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Dissection Properties of Aneurysmal and Nonaneurysmal Human Ascending Thoracic Aorta: Preliminary Results

[+] Author Affiliations
Salvatore Pasta

University of Pittsburgh, Pittsburgh, PARiMED Foundation, Palermo, Italy

Julie A. Philippi, Thomas G. Gleason, David A. Vorp

University of Pittsburgh, Pittsburgh, PA

Paper No. SBC2010-19520, pp. 9-10; 2 pages
doi:10.1115/SBC2010-19520
From:
  • ASME 2010 Summer Bioengineering Conference
  • ASME 2010 Summer Bioengineering Conference, Parts A and B
  • Naples, Florida, USA, June 16–19, 2010
  • Conference Sponsors: Bioengineering Division
  • ISBN: 978-0-7918-4403-8
  • Copyright © 2010 by ASME

abstract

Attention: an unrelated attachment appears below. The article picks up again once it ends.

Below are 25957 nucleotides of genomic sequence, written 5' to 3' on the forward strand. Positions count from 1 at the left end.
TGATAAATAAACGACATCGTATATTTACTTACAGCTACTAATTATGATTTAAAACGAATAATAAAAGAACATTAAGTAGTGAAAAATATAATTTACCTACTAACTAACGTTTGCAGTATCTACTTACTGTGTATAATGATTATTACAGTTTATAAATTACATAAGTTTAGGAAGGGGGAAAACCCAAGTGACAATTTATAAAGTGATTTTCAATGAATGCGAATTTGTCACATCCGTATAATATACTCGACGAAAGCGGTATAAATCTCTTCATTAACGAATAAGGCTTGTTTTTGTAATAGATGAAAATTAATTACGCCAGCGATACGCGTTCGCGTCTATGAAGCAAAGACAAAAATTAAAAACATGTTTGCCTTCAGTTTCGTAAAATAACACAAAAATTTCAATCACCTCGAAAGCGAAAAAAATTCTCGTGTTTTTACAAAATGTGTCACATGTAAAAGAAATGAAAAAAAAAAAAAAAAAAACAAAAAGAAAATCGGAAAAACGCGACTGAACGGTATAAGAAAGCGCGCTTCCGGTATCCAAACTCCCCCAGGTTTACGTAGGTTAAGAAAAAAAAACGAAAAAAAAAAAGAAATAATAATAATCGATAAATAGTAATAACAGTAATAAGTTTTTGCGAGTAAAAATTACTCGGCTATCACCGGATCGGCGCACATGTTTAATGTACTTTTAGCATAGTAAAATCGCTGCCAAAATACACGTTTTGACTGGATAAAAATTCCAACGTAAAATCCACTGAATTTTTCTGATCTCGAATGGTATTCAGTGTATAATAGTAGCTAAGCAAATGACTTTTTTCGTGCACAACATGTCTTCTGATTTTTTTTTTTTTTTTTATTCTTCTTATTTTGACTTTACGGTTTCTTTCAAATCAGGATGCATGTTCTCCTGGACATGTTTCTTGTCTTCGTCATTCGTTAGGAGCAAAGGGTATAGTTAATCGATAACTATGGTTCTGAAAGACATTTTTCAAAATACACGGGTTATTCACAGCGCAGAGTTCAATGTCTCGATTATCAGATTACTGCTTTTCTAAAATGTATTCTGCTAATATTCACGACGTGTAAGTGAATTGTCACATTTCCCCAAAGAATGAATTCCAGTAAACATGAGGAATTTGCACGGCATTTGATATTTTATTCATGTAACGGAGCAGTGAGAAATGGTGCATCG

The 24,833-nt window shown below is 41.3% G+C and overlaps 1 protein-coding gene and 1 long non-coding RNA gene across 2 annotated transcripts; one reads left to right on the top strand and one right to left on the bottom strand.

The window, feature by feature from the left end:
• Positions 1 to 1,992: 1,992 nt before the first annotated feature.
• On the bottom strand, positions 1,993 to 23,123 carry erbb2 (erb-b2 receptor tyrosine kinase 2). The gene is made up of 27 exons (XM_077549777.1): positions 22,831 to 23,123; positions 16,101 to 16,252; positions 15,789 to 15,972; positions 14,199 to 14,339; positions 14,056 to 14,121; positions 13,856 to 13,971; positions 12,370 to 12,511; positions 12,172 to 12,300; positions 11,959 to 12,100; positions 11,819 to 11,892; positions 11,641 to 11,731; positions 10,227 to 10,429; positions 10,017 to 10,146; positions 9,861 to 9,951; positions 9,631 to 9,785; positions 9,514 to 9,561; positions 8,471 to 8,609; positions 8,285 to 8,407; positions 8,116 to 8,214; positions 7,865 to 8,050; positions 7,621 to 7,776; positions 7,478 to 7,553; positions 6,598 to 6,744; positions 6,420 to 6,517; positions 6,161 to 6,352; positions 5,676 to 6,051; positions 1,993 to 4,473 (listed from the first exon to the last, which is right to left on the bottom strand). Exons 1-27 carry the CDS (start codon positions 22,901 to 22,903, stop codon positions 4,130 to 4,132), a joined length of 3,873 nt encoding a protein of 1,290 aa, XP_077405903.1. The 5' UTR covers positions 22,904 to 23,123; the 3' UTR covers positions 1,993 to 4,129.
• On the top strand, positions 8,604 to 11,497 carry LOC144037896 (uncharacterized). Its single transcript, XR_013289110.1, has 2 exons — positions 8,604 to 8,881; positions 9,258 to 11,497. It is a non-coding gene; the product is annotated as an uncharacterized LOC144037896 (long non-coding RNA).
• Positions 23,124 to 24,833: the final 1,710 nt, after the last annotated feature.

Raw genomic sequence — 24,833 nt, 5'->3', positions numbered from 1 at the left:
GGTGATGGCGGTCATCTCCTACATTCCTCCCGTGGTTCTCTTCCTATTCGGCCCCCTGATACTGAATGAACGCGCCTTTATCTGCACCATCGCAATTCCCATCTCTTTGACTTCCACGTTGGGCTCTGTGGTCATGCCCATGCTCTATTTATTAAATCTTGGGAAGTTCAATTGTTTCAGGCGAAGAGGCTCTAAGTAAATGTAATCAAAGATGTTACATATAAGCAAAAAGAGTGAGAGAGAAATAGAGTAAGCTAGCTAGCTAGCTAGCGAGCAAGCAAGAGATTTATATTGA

Ascending thoracic aortic aneurysm (ATAA) is among the most devastating forms of cardiovascular disease, causing a significant mortality despite current medical and surgical treatments [1]. Moreover these therapies themselves are associated with great risk of mortality or morbidity, complicated by the advanced age of the typical patient, and high surgical costs. The mechanics of spontaneous aortic dissection is not fully understood. It is generally believed that aortic dissection initiates as an intimal tear in which a separation of wall layers produces the formation of a ‘false’ lumen. The dissection may propagate axially and/or circumferentially due to blood flow and pressure. Dissection may lead to several possible complications. For example, the septum between the false lumen and true lumen may fracture, resulting in embolism and ischemic damage. Another possibility is that the thinned and weakened residual outer aortic wall may fail, resulting in rapid blood loss and tamponade.

Copyright © 2010 by ASME

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